The river is just about a mile wide at this point. Mud colored waves roll along gently, interrupted occasionally by pleasure craft or a mock riverboat filled with sightseers. I am far above the river looking into a blue sky interrupted by light blue steel girders and rock towers. I am standing on the John A. Roebling Suspension Bridge with the Ohio River below, Covington, Kentucky behind me and the tall steel and concrete skyscrapers of Cincinnati reaching into the sky along the near horizon ahead. This bridge was completed in 1867 and in its time was considered the longest suspension bridge in the world at 1,057 feet in length.
Girders and Towers of the John A. Roebling Suspension Bridge, with Cincinnati, Ohio in the Background
by Cdv1014 – Own work, CC BY-SA 4.0, hBy White-acre – Own work, CC BY-SA 4.0, https://commons.wikimedia.org/w/index.php?curid=62604393
This bridge is named after, well, John Roebling, and it has an unusual connection to Geology. John Roebling was a Prussian born engineer. After his university studies (where he attended lectures by the philosopher Georg Wilhelm Friedrich Hegel, among others) he emigrated to the United States in 1831 with a group of like minded Germans who believed in the possibility of creating a technical based utopia. Quickly finding work, which had been scarce back in the German states, he was gainfully employed up until the American Civil War. The war had many impacts one of which was disruption, slowing or halting of infrastructure projects as money and resources were diverted to the war effort. The bridge over the Ohio was one of the projects affected. It was begun in 1856, but halted with the onset of the war, resuming again in 1863 and eventually completed in 1867. That same year John Roebling started work on an even more ambitious suspension span, this time to cross the East River in New York. This new project would eventually be known as the Brooklyn Bridge and also stand as a marvel of engineering in its day, but Roebling would not live to see its completed. He died of tetanus as a result of an accident, before the plans for the Brooklyn span had been fully drawn up. It was left to his son, Washington Augustus Roebling, thirty-two years old at the the time, to complete the task that his father had begun.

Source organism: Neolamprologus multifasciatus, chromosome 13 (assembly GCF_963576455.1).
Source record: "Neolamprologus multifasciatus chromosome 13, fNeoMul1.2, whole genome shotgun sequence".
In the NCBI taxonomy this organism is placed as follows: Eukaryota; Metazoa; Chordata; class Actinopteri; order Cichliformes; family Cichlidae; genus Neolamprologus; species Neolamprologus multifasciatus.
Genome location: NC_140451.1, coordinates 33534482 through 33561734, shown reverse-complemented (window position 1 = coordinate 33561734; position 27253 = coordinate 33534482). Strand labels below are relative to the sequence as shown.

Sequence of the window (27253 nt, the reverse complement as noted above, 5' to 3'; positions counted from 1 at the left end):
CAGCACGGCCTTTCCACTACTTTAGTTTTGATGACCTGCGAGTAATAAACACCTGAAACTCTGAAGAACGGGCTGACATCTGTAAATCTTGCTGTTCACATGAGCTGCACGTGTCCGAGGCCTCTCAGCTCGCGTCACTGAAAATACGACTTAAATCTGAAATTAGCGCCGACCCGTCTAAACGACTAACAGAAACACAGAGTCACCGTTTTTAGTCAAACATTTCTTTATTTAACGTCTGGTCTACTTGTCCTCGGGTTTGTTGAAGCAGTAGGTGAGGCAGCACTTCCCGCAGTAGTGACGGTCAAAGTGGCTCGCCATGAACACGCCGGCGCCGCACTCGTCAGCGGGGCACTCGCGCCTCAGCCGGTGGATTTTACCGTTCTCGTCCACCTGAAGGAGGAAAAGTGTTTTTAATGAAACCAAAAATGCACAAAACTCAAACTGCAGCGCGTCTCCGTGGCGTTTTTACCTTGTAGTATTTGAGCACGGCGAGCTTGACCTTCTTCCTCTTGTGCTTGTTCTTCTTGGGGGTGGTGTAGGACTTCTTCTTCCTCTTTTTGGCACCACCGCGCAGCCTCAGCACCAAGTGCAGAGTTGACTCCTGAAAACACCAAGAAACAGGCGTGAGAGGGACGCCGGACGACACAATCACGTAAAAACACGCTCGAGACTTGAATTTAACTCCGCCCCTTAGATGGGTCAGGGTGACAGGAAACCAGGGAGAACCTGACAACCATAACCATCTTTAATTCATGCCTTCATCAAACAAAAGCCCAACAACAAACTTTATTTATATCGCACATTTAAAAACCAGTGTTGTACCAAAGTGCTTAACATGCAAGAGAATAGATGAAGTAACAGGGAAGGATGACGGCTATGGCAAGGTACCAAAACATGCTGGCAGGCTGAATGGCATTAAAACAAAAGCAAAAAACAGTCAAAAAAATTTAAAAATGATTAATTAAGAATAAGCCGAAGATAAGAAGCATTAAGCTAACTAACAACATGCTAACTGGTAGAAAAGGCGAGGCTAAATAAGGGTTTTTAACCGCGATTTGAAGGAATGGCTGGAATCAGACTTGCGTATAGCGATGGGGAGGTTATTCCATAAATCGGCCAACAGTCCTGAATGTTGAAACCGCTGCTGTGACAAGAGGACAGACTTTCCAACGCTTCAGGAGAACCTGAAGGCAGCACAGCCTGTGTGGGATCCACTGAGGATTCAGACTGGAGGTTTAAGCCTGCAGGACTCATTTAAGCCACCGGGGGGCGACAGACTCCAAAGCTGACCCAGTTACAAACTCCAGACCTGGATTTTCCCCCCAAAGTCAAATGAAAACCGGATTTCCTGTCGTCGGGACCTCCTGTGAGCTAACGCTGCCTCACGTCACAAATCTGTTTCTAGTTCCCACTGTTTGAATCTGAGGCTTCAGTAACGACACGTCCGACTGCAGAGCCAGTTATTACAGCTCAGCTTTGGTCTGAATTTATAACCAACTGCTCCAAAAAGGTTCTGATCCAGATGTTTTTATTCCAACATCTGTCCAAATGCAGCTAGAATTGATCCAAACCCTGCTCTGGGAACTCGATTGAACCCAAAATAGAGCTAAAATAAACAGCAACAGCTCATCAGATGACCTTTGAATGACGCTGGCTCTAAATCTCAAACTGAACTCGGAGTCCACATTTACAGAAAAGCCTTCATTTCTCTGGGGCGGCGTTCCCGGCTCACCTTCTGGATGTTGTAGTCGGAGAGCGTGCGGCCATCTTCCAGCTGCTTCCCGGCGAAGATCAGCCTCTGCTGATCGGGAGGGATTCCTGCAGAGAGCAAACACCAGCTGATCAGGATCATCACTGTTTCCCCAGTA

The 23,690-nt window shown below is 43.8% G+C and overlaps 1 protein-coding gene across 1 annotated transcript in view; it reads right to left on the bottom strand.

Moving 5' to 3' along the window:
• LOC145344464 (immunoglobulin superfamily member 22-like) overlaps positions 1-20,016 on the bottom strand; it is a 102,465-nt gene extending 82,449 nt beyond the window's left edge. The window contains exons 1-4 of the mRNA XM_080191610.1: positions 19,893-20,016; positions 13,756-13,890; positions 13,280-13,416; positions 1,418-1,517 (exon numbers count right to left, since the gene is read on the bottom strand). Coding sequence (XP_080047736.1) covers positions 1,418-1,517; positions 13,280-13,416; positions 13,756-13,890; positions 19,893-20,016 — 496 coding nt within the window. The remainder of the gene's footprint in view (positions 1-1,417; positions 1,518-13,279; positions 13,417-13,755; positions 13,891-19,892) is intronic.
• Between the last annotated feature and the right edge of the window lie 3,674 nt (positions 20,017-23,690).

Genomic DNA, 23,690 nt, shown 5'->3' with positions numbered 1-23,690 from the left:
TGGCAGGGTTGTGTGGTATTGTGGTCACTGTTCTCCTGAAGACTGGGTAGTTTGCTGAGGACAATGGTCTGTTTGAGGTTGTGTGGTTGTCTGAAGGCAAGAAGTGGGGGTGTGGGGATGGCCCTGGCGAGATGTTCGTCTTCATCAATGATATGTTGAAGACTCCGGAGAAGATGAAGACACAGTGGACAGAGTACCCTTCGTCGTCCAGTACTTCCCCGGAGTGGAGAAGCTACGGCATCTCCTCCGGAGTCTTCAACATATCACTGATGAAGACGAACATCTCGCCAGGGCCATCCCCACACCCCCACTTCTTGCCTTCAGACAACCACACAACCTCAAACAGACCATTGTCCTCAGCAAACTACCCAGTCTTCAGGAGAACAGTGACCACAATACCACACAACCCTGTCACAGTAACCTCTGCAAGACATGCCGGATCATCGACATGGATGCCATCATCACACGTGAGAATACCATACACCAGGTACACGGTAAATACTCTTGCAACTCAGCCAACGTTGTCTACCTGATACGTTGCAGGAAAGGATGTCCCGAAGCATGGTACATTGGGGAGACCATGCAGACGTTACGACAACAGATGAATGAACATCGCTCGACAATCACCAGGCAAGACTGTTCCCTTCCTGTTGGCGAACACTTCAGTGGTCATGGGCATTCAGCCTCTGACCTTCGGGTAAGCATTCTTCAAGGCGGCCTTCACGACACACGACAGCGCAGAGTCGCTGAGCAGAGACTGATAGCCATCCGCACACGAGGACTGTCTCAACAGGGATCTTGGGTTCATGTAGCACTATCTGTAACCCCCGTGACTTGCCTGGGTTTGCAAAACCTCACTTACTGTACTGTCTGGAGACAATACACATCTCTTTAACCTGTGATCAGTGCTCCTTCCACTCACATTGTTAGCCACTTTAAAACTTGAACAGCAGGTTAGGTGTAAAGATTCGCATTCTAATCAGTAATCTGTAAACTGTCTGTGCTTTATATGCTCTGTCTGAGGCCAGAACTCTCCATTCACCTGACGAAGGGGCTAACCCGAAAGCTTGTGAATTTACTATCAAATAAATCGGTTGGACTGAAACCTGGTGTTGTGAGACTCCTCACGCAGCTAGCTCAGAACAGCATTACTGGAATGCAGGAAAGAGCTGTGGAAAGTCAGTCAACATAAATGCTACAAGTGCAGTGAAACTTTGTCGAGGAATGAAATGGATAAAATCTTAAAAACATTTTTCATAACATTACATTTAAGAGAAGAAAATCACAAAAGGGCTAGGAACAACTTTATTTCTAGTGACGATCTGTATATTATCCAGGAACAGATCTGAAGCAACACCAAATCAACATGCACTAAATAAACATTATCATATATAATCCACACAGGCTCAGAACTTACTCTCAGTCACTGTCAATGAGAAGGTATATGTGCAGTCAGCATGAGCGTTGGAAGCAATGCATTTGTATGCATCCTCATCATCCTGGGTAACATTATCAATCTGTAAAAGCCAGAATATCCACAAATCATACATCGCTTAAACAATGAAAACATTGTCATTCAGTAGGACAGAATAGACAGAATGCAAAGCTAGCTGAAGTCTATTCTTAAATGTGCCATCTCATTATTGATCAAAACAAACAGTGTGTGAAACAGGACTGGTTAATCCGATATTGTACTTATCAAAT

Plaque on the John A. Roebling Suspension Bridge, Cincinnati, Ohio
by Cdv1014 – Own work, CC BY-SA 4.0, https://commons.wikimedia.org/w/index.php?curid=51857635
Colonel Washington Roebling was a civil engineer, like his father. His title was not honorary – he enlisted in the Union Army upon the outbreak of the Civil War and served until his resignation in 1865 to help his father with Ohio bridge. The colonel’s favorite hobby happened to be collecting rocks and minerals, a hobby he acquired while studying at the Rensselaer Polytechnic institute in Troy, NY. Later in life he would revisit his hobby when, while personally supervising the building of the Brooklyn span, he spent so many hours under high atmospheric pressure while working on sinking the caissons for the foundation of the bridge that he developed a case of the bends. It was so bad that it permanently injured his health, forcing him direct the work on the bridge from a convalescent bed. Casting about for something with which to relax from the stress of the bridge project he turned his attention back to his hobby. Wealthy, but unable to travel while convalescing, he collected specimens by correspondence.